“Integration with Industry 4.0 will enable light curtains to become an integral part of interconnected systems, providing real-time data and enhancing operational efficiency,” Mohr predicts. “Advanced sensing technologies will enhance detection capabilities, allowing for more precise and reliable object differentiation. Enhanced connectivity and communication will enable seamless integration into safety and control architectures. The incorporation of intelligent functionality will improve system reliability and reduce downtime through self-monitoring and proactive detection of issues. Additionally, the combination of light curtains with augmented reality will enhance situational awareness and reduce human error. These trends collectively will revolutionize the use of light curtains, making them more versatile, efficient, and effective in ensuring safety and preventing accidents in various industries.”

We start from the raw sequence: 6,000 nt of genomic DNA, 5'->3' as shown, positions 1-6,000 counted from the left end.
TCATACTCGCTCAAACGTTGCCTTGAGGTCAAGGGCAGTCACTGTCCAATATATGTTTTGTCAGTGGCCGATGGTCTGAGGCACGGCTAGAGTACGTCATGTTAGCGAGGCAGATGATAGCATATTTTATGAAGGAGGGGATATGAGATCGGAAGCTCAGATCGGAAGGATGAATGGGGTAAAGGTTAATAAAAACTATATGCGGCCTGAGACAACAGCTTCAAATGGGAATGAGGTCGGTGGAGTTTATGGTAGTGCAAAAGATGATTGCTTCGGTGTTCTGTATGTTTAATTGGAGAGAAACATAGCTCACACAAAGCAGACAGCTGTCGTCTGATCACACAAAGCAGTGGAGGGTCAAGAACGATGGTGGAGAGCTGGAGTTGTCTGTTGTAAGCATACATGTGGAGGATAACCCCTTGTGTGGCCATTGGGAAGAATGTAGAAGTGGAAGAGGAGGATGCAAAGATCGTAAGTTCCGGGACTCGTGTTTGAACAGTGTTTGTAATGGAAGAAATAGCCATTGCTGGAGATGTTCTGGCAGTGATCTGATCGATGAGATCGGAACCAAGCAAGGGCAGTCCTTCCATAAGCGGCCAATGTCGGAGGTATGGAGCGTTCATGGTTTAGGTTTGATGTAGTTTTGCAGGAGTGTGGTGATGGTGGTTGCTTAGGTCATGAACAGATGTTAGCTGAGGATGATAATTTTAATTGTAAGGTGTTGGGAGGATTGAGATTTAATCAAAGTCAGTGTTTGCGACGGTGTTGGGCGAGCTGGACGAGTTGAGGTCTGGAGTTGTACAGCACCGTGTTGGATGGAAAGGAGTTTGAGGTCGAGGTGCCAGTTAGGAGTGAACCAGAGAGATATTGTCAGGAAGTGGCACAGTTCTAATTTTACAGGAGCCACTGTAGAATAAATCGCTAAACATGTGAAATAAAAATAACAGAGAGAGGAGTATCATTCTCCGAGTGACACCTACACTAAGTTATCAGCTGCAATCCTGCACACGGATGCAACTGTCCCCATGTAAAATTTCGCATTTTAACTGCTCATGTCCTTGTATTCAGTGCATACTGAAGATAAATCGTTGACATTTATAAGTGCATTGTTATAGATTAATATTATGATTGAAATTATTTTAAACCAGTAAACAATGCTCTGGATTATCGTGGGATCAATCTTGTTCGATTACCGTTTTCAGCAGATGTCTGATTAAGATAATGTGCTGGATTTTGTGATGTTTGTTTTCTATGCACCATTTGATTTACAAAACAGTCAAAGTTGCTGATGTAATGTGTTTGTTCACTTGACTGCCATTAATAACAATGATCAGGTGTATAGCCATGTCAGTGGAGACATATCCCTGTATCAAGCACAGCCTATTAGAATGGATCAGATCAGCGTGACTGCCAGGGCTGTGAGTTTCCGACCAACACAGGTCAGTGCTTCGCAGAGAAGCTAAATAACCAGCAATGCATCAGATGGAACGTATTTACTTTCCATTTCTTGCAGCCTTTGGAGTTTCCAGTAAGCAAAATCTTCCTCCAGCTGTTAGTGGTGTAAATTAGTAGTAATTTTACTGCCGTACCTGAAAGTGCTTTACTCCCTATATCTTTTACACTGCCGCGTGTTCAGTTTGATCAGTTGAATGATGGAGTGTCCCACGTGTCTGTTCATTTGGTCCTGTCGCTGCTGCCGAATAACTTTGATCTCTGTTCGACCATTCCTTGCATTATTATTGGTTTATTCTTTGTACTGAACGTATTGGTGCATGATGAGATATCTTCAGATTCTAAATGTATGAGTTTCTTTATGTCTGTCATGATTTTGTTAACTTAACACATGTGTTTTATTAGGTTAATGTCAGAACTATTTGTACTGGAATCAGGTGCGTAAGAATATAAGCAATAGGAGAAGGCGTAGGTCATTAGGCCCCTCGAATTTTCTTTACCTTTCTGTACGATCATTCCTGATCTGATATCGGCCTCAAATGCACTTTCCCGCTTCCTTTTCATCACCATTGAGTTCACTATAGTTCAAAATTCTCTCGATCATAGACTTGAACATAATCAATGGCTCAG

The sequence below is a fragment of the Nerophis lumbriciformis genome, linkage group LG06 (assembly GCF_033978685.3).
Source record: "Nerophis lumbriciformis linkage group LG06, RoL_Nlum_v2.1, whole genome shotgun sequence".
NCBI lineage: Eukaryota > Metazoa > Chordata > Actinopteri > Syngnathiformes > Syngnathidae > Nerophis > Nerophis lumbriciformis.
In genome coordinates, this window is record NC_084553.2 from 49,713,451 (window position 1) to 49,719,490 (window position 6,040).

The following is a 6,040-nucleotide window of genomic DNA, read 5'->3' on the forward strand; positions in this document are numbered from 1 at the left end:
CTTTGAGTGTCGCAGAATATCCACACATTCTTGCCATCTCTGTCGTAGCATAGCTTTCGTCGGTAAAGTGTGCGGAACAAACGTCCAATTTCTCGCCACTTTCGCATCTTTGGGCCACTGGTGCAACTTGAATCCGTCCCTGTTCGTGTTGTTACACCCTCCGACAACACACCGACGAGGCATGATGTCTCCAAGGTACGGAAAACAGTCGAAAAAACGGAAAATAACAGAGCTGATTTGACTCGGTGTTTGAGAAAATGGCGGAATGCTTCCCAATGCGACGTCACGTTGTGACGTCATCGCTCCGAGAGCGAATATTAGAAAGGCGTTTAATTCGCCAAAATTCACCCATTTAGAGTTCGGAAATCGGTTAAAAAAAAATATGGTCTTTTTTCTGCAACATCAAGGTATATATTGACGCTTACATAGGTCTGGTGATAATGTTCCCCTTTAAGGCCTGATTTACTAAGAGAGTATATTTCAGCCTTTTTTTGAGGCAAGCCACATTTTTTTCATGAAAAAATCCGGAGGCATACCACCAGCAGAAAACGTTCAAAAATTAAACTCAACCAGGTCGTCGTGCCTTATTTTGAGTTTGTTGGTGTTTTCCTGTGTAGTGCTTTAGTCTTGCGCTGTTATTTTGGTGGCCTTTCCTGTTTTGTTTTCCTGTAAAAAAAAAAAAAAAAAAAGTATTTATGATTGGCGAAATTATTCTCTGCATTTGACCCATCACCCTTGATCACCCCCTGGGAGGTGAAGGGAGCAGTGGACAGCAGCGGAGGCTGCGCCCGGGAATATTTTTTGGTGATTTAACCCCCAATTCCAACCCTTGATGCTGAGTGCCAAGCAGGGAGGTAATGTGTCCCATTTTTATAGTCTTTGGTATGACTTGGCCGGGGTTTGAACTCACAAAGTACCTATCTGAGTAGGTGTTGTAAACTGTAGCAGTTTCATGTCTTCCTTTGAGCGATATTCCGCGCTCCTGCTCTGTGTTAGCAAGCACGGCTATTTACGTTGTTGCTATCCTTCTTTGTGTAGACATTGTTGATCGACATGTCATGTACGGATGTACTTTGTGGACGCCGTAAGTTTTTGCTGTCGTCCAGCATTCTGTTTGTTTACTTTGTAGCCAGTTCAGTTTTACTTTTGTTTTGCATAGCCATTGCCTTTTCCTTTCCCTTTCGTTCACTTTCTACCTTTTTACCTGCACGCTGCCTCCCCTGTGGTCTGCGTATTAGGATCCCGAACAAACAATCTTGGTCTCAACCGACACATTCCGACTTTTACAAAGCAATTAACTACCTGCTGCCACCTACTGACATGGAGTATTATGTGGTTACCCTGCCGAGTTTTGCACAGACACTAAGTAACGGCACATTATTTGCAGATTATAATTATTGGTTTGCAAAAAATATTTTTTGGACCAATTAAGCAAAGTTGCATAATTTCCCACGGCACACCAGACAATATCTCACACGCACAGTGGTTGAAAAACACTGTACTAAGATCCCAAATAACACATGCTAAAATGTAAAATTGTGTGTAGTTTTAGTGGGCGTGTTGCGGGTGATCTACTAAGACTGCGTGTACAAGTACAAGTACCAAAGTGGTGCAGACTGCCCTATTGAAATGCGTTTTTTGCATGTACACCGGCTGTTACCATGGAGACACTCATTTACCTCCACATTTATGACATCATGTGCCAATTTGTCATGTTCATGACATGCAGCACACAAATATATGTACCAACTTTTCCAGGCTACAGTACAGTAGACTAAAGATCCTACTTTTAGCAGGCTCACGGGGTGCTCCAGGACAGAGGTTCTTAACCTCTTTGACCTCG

Karch sees safety communication protocols becoming a standard, meaning that much more device information will be available. “This information will be available over CIP Safety™ (AB), PROFIsafe (Siemens), and TwinSAFE (Beckhoff) PLC proprietary protocols,” Karch explains. “Additionally, open protocols, such as IO-Link Safety and ASi-5, may become available. This would allow the devices to provide information on temperature, dirty/clean status, end of life/maintenance, real-time diagnostics, ease of configuration for blanking, and more.”